My life has been turned on its head over the past few months. I’m told; what doesn’t destroy you makes one grow. I hope so!
I have quit my Mayfair office, the yacht in St Katherine Docks is for sale and it’s time for a new challenge. In saying goodbye to London and hello Sherborne it brought back memories of my second seismic change of direction in April 1981. The first, leaving Yorkshire for London, is for later.
After six years as a physical education teacher and a worn out rugby body I decide to retrain as a Chartered Surveyor, as you do. I knew nothing about property but my brother was a builder and I had two mates who were already training. I enrolled with Reading University (College of Estate Management) to sit my professional exams.
Problem! The minimum entry requirement was two A Levels and I had one; Geography grade C. I didn’t work at school. At Loughborough I scraped a Certificate of Education, not a degree, coming 115th out 120 and the last four failed. The RICS (Royal Institution of Chartered Surveyors) said as a mature student (What! Mature at 28!) they would swop my three years doing no studying at Loughborough for the missing A Level.
I had chosen the five year route to qualification whilst working full time. The Goddess was also four months pregnant!
It’s amazing the number of men who change jobs when their partner is pregnant. Did you?
Next I had to get a job. Easier said than done! One much esteemed firm (now called DTZ) replied with ‘when we want a trainer for our partners’ gym, we will let you know’. The last laugh was mine when I scored the try to beat them in the semi-final of the National Surveyors’ Rugby 7’s.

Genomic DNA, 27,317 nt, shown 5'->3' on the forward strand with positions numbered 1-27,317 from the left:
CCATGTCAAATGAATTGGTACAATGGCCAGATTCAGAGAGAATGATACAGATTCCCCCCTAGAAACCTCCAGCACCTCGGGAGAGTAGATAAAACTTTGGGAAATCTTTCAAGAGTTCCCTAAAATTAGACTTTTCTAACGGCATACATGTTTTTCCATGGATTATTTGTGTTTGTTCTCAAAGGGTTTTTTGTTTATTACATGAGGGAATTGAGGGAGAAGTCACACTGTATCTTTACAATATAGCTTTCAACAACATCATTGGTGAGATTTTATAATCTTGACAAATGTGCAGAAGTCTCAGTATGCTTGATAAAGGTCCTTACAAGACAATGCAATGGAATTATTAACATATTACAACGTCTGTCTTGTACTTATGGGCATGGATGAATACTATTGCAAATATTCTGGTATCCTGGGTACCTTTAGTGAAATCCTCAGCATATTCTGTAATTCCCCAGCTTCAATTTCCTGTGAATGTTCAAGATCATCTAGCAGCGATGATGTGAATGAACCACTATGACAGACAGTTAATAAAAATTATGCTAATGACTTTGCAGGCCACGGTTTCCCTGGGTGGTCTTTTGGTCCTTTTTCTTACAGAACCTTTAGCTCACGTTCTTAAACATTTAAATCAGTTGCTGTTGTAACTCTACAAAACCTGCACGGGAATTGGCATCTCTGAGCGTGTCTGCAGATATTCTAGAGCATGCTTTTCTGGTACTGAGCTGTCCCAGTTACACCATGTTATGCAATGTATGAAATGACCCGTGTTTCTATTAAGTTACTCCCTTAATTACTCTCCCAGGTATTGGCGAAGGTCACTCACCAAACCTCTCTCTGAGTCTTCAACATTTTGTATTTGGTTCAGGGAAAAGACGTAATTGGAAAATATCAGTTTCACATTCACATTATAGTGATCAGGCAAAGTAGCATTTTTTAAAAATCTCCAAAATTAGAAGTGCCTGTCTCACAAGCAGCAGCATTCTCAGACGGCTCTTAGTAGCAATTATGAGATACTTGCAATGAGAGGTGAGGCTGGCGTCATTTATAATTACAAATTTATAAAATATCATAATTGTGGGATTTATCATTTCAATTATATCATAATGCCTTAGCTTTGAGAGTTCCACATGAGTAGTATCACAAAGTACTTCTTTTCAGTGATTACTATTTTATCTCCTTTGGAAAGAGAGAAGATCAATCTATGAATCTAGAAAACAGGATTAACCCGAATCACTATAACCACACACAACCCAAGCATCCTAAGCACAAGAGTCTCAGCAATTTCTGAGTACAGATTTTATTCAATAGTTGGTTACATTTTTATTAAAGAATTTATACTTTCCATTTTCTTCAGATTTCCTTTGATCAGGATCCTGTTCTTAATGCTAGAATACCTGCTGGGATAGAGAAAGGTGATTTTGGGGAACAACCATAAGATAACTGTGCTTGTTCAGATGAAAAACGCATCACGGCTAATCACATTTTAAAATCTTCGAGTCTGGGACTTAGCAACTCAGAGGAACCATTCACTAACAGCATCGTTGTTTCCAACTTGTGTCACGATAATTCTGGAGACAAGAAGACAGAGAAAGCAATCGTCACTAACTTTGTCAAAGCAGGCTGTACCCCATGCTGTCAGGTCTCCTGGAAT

After sixty or so letters (no email in those days) and only one interview, I finally got a break. I was offered the position of trainee surveyor at Donaldsons Chartered Surveyors in their Gloucester Road management department on £4,000 pa. This was half my previous salary as head of physical education at St Marks Comprehensive School Fulham, where I was on a formal warning for taking my kids to play rugby on a Sunday, instead of taking them to Church.
Donaldsons head office was in Jermyn Street, world famous for men’s shirts and home to Fortnum and Masons. Every wanabee surveyor (I didn't care, I had a job) eyed promotion to head office as their ultimate goal.
I bought a shiny brown briefcase and wore a suit for the first time since my wedding day, three years earlier. The Goddess dropped me at Kings X station to catch the Piccadilly line to Gloucester Road.
I was shown into in a room with five others, an old Victorian lounge, in days gone by. When someone left, (still happens today) the rest of the office completely asset strip the workstation of anything better than theirs, and move desks. My desk was just inside the doorway with my back to the open door. Panic setting in already. I took off my jacket and placed it on the chair. I could feel my heart starting to thump, I needed to just keep a low profile. Five faces were staring at me as I sat down.
The bloody chair collapsed! I grabbed the desk for support, the leg broke and there I was flat on my back with a broken chair, table leg and the desk balanced on my chest. Five faces turned away, heads shaking as the sound of contained amusement filled the room. The joke rebounded as I had a brand new desk and chair delivered by lunchtime.